Ruling leaves teachers' legal status unclear
While doctors, lawyers, police officers and a whole host of other professionals can be sued for negligence, teachers, educational psychologists and others working for a local education authority seemingly cannot.
The Court of Appeal decision last week has created an anomaly, claim Ms Phelps's lawyers. They are baffled while hundreds of other people with similar claims are distraught.
Solicitor Sharon Burkill, a member of Ms Phelps's legal team, said: "It gives effective immunity to teachers whose primary duty in law now seems to be to the local authority and not to the individual pupil or that pupil's family. It is an unusual immunity to have been granted when other professionals are all accountable for their actions when they make a fundamental mistake."
John Morrell, the lawyer acting for Hillingdon, said the Court of Appeal overturned the case on three basic grounds. First, that the educational psychologist was not negligent. Second, that Ms Phelps failed to prove a different method of teaching would have had "any measurable effect" on her literacy skills. And third - and perhaps most critically in terms of future repercussions - the Court of Appeal "has recognised that it is not the duty of teachers or educational psychologists to ensure the future financial well-being of pupils".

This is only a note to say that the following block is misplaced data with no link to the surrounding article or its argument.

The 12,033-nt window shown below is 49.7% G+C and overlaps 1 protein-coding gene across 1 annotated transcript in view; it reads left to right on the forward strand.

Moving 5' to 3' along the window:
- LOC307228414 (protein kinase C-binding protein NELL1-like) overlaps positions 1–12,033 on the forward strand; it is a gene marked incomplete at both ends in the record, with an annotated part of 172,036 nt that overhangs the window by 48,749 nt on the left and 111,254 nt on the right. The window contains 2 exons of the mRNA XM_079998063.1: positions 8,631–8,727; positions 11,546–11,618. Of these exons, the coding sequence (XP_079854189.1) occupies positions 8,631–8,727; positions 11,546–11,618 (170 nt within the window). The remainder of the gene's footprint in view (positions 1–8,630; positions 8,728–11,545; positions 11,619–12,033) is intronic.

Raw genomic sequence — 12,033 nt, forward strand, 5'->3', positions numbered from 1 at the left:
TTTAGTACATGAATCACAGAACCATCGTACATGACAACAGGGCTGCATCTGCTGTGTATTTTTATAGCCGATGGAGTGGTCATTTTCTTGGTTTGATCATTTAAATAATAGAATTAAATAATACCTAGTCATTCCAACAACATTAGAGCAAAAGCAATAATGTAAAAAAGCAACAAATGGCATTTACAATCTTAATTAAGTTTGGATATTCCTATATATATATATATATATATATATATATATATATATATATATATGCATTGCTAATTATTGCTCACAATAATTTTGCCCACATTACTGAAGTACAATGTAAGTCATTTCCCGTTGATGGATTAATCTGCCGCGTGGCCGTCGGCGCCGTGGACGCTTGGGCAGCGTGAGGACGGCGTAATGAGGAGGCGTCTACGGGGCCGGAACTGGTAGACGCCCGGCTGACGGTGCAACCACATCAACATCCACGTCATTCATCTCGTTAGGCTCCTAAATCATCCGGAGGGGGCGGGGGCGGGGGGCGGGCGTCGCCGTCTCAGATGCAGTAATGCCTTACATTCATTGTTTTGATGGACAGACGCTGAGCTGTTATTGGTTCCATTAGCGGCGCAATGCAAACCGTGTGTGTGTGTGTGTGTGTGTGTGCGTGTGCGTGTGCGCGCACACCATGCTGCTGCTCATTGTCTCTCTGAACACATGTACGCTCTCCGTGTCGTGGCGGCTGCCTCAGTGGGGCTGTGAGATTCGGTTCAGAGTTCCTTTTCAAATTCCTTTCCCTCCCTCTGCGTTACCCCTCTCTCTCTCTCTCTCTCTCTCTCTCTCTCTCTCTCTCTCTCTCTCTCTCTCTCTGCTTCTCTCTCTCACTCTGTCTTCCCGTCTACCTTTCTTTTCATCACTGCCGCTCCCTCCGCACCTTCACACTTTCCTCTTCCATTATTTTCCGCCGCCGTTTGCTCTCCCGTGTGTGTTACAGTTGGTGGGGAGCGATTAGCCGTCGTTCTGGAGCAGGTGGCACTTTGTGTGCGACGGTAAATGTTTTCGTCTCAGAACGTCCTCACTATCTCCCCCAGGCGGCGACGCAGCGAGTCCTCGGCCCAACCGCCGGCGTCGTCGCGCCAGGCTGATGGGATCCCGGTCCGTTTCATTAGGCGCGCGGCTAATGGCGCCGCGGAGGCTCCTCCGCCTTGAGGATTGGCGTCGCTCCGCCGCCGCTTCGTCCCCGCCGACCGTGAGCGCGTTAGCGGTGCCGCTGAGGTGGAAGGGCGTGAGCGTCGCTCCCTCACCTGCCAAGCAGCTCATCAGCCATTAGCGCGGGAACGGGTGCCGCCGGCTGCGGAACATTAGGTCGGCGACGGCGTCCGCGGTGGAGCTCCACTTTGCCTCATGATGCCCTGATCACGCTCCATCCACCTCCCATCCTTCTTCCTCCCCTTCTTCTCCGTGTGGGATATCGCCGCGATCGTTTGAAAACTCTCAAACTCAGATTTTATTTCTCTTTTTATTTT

Mr Morrell said the Court of Appeal had now established a clear distinction between the kind of relationship a doctor has with a patient, for example, compared to a teacher with a pupil.
Neville Harris, professor of law at Liverpool John Moores University and editor of Education Law reports, believes only a final decision in the House of Lords will properly clarify the position of teachers in negligence claims.
A 1995 House of Lords ruling had appeared to attach to teachers a common-law duty of care, which for the first time opened them up to negligence claims. The court decision has put severe restrictions on this, but has not overturned it.
"I would not say necessarily teachers, headteachers or advisory teachers are off the hook," said Professor Harris. "The only way it can be satisfied is if it goes to the House of Lords."